OTTAWA – The NDP justice critic is chiding the RCMP boss for refusing to comment on the value of the federal long-gun registry.
New Democrat MP Jack Harris says it’s “kind of disturbing” that RCMP Commissioner Bob Paulson won’t address the issue.
Harris pointed Tuesday to an RCMP evaluation that found the federal registry is a “useful tool” that prepares officers for urgent calls, helps them trace weapons found at crime scenes and assists in keeping guns out of the hands of the mentally unstable.
“Their own internal evaluation talked about its value as an investigative tool and an important crucial part of the whole gun control system in Canada,” said Harris.
“For this commissioner to duck that question, I find that kind of disturbing.”
The government has introduced a bill that would halt registration of long guns and permanently delete more than seven million files on gun ownership.
The bill, about to receive third reading in the House of Commons, would override provisions of the Library and Archives of Canada Act and the Privacy Act to allow for destruction of the records.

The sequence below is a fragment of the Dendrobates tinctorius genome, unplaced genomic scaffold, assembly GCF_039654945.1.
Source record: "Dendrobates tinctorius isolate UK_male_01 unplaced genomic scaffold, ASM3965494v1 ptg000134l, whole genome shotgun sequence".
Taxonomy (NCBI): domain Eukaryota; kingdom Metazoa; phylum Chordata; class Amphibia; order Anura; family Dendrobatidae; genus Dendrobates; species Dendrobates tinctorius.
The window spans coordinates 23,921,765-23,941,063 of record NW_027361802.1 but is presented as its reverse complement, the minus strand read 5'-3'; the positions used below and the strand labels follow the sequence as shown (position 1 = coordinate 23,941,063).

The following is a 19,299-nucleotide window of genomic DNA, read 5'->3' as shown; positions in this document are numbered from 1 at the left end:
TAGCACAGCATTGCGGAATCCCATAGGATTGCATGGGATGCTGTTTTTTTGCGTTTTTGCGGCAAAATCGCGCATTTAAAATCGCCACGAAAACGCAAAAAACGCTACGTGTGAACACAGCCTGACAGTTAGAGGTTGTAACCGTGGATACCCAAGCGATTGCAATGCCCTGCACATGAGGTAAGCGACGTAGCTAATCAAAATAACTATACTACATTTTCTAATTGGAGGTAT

The Tories argue the registration of long guns is wasteful and unnecessary. However, they support the licensing of gun owners and the registration of prohibited and restricted weapons like handguns.
In 2010, police across Canada consulted the firearms registry an average of more than 14,000 times a day.
The government appointed Paulson, a veteran Mountie, to the top job late last year.
At a Commons committee Tuesday, Paulson said he provides advice to the government when asked, but leaves it at that.
“I don’t think it’s my role to be commenting publicly on legislation or matters of the government.”
A tempest arose recently amid suggestions the government was forcing Paulson to get permission from Public Safety Minister Vic Toews before meeting with politicians. Long-time Liberal Sen. Colin Kenny, former chair of the upper chamber’s committee on defence and security, accused the government of interference.
Paulson denied Tuesday he was being told who he could meet with. But he acknowledged that he gives the government a heads-up on his meetings of a political nature.
“I certainly have not been muzzled,” he told the MPs.
“I think I can meet whoever I want whenever I want.
“I’d just as soon not meet with Sen. Kenny, to be honest with you.”
Paulson elaborated for reporters after the meeting.
“I’m not looking for approval from the minister at all,” he said. “I’m just doing what I think is a professional duty, frankly.”
And Paulson denied he has anything against Kenny. “I think somebody described Sen. Kenny as being a very senior and experienced parliamentarian, and I respect that and I respect him.”